“Cannabis businesses are dealing with the same hardships as other small business without the same critical financial tools and reliable banking services,” said Saphira Galoob, executive director of the National Cannabis Roundtable. “Providing access to banking services removes some of the shackles that are holding back the full potential of the fastest growing sector of the US economy.”

Related
Congress could save 10,000+ cannabis jobs with access to stimulus funds

This is why cannabis is a cash-only business

House Democrats folded the language of the SAFE Banking Act within the HEROES Act. The SAFE Banking Act would allow banks and other financial institutions to work with state-legal cannabis companies without fear of federal reprimand. The SAFE Banking Act passed the House in September 2019, but remains stalled in the Senate.

This has been a cash-only industry from the start, due to federal banking laws intended to curb money laundering by illegal drug cartels.

Ever since the beginnings of the legal cannabis in 1996, this has been a cash-only industry. That’s due to outdated federal banking laws that were intended to curb money laundering by illegal drug cartels. Those laws didn’t foresee the coming of state-legal cannabis, so a grower or retailer licensed by a legal state today is still seen as an illegal drug runner within the context of federal banking laws.

As a consequence, customers can’t use credit cards or debit cards at most legal stores. Many cannabis companies have had their accounts closed without notice. Some workers in the industry can’t get home or car loans.

In some states, smaller banks and credit unions do offer simple deposit accounts for state-licensed cannabis companies. But those accounts come with extremely burdensome documentation requirements, and are expensive to maintain as a result.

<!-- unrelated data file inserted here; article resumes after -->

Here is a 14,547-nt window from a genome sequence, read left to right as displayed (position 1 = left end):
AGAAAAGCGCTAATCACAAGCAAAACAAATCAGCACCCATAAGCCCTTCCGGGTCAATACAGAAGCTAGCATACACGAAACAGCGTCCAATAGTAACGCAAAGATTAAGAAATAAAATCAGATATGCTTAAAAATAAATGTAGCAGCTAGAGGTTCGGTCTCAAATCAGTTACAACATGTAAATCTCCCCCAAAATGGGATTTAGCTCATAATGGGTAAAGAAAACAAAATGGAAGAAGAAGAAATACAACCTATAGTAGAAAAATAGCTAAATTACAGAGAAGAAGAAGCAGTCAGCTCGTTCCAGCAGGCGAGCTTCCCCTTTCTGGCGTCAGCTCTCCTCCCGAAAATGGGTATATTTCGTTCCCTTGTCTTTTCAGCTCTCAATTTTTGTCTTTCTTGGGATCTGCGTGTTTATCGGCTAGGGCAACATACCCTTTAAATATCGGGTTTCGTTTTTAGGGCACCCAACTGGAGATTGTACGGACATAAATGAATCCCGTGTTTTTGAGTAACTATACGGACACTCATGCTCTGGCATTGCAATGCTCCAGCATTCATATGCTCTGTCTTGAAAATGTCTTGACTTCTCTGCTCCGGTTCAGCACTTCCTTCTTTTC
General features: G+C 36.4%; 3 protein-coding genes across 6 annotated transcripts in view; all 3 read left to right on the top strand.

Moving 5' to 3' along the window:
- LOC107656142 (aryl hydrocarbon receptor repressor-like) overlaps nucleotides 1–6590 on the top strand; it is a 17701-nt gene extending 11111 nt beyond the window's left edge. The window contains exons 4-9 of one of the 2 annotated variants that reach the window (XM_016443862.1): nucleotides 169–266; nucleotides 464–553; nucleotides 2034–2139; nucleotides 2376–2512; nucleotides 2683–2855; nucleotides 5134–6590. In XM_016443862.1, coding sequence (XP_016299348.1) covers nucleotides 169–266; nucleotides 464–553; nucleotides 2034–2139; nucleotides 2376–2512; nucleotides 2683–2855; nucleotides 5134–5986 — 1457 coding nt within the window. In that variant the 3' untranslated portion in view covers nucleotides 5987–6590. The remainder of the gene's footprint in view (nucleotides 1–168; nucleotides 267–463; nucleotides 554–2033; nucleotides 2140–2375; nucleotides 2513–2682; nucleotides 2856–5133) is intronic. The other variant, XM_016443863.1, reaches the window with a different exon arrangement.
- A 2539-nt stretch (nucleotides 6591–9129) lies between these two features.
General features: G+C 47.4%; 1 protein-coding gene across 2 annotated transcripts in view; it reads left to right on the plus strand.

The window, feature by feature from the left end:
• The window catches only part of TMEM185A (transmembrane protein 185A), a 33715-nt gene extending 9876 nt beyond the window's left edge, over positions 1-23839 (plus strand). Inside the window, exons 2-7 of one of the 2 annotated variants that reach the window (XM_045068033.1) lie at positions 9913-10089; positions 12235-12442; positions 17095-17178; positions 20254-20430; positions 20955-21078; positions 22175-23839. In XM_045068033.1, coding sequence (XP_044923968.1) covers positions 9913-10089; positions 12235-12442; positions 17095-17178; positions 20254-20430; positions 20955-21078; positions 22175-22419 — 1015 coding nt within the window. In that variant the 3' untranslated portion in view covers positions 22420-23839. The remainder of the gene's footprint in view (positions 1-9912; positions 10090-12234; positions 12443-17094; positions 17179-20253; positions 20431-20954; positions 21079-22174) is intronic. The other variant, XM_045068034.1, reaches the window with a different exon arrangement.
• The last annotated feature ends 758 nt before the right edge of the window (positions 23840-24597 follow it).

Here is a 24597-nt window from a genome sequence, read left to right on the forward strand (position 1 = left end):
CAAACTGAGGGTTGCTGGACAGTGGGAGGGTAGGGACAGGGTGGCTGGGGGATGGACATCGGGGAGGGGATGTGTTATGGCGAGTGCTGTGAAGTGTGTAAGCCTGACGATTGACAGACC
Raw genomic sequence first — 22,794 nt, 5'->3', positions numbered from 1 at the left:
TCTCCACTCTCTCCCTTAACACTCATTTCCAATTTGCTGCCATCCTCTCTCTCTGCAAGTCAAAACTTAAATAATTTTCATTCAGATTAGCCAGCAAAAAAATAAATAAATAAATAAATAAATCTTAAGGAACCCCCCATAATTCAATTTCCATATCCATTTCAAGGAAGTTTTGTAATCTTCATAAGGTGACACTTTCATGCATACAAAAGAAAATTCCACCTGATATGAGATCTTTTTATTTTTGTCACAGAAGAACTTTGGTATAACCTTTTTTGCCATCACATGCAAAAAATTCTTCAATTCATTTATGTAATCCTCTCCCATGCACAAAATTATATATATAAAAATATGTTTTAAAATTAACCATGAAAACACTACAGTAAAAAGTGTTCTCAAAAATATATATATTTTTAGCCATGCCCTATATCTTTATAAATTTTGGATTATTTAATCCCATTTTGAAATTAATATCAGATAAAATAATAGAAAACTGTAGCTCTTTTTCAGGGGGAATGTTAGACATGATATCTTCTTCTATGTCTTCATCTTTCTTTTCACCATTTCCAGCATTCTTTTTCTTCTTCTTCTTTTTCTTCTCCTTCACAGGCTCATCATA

Safe harbor in the bill

The cannabis banking language in the HEROES Act would offer what’s known as “safe harbor” to  depository institutions that work with cannabis companies. That means the FDIC and the NCUA, the two federal banking guarantors, may not cancel or limit a bank or credit union’s depository insurance solely based on the fact that the bank provides financial services to a cannabis business or service provider.

The bill also specifies that federal regulators can’t penalize “or otherwise discourage” a bank from providing services to a cannabis company, or to state and local authorities who regulate the cannabis industry.

There are protections for individual workers, too. The bill prohibits federal regulators from recommending or encouraging banks to refuse or cancel the personal accounts of clients who work for legitimate cannabis companies.

The full bill is available here: BILLS-116hr6800ih

Leafly will continue to report and expand this article throughout the day.

Bruce Barcott's Bio Image
Bruce Barcott

Leafly Senior Editor Bruce Barcott oversees news, investigations, and feature projects. He is a Guggenheim Fellow and author of Weed the People: The Future of Legal Marijuana in America.